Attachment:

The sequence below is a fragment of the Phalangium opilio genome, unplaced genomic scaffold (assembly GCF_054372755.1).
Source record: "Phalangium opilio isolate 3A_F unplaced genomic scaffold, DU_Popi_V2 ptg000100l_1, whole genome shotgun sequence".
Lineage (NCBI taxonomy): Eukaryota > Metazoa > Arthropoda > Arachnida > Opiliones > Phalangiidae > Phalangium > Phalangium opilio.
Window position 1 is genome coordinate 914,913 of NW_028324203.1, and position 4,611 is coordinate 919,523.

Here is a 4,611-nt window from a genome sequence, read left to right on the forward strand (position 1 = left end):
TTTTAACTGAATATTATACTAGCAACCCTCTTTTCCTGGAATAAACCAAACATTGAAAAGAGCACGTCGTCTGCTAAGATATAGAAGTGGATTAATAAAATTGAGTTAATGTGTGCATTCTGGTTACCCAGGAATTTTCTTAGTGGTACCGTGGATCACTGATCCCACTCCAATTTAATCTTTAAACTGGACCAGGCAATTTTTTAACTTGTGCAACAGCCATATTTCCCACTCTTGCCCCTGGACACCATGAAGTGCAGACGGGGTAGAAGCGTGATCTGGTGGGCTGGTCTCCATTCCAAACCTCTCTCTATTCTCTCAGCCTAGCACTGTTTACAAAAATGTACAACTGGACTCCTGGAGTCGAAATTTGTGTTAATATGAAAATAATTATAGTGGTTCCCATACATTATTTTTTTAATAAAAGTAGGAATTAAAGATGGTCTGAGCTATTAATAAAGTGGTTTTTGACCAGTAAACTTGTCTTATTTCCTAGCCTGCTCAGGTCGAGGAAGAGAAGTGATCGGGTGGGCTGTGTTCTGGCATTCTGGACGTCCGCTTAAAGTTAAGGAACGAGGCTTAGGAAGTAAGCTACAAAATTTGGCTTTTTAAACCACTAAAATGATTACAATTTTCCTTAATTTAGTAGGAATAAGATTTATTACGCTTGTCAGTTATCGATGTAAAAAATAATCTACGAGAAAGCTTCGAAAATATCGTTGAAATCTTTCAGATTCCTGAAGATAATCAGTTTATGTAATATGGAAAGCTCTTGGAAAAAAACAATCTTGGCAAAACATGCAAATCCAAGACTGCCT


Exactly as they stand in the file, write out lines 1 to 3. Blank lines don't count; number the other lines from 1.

The sequence below is a fragment of the Phalangium opilio genome, unplaced genomic scaffold (assembly GCF_054372755.1).
Source record: "Phalangium opilio isolate 3A_F unplaced genomic scaffold, DU_Popi_V2 ptg000100l_1, whole genome shotgun sequence".
Lineage (NCBI taxonomy): Eukaryota > Metazoa > Arthropoda > Arachnida > Opiliones > Phalangiidae > Phalangium > Phalangium opilio.